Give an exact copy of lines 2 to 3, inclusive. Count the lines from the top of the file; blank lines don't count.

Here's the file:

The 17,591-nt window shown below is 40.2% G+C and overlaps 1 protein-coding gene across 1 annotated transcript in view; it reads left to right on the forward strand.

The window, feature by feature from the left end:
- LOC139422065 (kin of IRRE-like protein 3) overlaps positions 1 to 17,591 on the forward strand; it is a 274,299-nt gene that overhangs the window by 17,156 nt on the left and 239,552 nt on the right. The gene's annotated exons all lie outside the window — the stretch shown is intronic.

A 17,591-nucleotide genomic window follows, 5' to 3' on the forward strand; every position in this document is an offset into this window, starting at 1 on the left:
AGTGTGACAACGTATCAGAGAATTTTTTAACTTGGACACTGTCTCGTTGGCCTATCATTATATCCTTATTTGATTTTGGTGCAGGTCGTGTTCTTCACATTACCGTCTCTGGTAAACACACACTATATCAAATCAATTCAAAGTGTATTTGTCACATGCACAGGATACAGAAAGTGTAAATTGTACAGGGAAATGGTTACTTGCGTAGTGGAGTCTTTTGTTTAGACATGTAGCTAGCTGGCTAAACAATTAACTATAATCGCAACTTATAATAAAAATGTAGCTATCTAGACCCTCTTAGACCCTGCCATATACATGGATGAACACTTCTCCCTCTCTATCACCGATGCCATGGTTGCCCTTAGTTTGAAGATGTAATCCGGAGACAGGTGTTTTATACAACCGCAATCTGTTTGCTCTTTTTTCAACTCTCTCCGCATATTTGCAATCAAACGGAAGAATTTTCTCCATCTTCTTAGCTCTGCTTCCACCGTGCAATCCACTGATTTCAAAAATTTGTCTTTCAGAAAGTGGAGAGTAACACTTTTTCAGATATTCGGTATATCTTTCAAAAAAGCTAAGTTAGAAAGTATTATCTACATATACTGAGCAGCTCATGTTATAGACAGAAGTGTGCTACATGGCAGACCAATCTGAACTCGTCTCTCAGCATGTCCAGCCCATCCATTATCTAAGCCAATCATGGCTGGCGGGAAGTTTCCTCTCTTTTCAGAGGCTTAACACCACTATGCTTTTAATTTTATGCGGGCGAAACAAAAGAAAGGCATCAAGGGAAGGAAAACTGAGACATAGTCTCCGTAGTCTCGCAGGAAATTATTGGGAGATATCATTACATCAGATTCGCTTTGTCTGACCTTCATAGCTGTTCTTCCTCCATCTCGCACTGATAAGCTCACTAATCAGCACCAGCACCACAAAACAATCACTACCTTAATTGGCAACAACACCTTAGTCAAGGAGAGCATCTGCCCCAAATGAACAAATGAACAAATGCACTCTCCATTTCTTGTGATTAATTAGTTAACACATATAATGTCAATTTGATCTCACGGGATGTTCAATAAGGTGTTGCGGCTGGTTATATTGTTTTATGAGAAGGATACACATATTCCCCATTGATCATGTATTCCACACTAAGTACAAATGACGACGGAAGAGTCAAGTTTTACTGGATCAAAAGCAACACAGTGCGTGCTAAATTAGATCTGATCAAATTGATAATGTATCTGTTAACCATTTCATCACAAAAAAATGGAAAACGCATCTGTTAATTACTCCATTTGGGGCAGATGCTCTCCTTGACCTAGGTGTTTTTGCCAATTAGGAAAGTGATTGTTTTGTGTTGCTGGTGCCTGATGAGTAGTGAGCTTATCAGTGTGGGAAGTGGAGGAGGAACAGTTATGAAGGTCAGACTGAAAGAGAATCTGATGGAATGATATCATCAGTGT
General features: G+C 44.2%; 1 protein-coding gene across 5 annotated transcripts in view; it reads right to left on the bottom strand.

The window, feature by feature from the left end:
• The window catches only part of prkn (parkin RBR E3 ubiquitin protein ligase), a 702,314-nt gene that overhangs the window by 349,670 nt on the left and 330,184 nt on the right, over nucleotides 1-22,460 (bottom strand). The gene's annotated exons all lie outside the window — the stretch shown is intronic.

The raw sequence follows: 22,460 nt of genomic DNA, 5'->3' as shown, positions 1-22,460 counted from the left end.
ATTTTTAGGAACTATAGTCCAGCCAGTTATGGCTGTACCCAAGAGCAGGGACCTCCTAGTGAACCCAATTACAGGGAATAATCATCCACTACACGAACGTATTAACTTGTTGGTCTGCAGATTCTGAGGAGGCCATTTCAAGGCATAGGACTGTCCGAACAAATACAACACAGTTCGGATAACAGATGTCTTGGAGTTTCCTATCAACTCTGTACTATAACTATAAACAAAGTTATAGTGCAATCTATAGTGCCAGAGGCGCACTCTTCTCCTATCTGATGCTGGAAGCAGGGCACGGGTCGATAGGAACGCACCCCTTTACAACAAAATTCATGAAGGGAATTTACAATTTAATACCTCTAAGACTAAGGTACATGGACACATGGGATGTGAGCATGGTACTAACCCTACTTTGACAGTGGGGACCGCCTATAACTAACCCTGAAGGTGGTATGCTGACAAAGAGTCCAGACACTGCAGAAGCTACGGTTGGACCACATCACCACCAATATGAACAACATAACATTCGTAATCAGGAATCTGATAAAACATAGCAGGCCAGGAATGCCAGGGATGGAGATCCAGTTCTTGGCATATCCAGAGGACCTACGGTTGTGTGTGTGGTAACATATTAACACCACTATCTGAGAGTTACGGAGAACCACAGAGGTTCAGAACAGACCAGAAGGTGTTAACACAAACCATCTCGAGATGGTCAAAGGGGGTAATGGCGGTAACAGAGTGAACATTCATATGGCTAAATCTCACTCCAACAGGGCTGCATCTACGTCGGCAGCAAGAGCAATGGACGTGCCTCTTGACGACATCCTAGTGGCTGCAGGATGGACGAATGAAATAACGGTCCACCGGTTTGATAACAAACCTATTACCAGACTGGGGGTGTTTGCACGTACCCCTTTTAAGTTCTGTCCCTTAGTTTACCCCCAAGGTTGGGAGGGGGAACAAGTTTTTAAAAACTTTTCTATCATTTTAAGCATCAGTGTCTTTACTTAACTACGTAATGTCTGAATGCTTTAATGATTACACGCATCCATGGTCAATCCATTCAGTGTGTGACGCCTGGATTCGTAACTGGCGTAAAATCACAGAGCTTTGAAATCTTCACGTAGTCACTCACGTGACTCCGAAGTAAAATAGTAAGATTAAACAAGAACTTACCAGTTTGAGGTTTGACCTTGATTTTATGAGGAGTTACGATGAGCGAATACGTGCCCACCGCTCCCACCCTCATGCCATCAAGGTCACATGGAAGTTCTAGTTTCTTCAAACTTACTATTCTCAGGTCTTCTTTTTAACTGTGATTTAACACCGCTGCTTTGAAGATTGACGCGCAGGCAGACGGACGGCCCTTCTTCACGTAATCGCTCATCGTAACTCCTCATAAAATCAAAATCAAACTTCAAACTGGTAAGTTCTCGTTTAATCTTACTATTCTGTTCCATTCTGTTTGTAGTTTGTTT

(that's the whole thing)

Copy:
The window, feature by feature from the left end:
- LOC139422065 (kin of IRRE-like protein 3) overlaps positions 1 to 17,591 on the forward strand; it is a 274,299-nt gene that overhangs the window by 17,156 nt on the left and 239,552 nt on the right. The gene's annotated exons all lie outside the window — the stretch shown is intronic.